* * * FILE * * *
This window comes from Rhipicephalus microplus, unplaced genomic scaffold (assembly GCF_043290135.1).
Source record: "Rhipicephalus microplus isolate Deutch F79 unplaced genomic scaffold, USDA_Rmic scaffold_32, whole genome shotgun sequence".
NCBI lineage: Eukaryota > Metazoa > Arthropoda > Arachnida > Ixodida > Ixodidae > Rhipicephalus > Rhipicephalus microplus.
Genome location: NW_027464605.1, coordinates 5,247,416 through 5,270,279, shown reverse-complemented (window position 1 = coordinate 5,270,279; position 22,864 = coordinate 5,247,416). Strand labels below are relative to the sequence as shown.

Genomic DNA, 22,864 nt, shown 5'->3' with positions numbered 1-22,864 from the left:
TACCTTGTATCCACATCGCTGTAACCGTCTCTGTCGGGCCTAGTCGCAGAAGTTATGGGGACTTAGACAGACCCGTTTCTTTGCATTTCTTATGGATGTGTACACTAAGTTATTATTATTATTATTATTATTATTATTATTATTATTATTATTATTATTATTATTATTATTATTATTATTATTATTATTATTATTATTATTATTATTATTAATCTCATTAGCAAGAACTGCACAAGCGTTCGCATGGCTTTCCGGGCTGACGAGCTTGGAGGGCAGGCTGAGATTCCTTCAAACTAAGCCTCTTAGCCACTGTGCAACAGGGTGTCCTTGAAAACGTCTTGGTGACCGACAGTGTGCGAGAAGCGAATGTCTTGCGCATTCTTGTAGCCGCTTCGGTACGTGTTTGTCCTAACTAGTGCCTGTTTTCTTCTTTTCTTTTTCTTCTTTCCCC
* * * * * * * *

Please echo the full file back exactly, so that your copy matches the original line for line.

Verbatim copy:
This window comes from Rhipicephalus microplus, unplaced genomic scaffold (assembly GCF_043290135.1).
Source record: "Rhipicephalus microplus isolate Deutch F79 unplaced genomic scaffold, USDA_Rmic scaffold_32, whole genome shotgun sequence".
NCBI lineage: Eukaryota > Metazoa > Arthropoda > Arachnida > Ixodida > Ixodidae > Rhipicephalus > Rhipicephalus microplus.
Genome location: NW_027464605.1, coordinates 5,247,416 through 5,270,279, shown reverse-complemented (window position 1 = coordinate 5,270,279; position 22,864 = coordinate 5,247,416). Strand labels below are relative to the sequence as shown.

Genomic DNA, 22,864 nt, shown 5'->3' with positions numbered 1-22,864 from the left:
TACCTTGTATCCACATCGCTGTAACCGTCTCTGTCGGGCCTAGTCGCAGAAGTTATGGGGACTTAGACAGACCCGTTTCTTTGCATTTCTTATGGATGTGTACACTAAGTTATTATTATTATTATTATTATTATTATTATTATTATTATTATTATTATTATTATTATTATTATTATTATTATTATTATTATTATTATTATTATTATTATTAATCTCATTAGCAAGAACTGCACAAGCGTTCGCATGGCTTTCCGGGCTGACGAGCTTGGAGGGCAGGCTGAGATTCCTTCAAACTAAGCCTCTTAGCCACTGTGCAACAGGGTGTCCTTGAAAACGTCTTGGTGACCGACAGTGTGCGAGAAGCGAATGTCTTGCGCATTCTTGTAGCCGCTTCGGTACGTGTTTGTCCTAACTAGTGCCTGTTTTCTTCTTTTCTTTTTCTTCTTTCCCC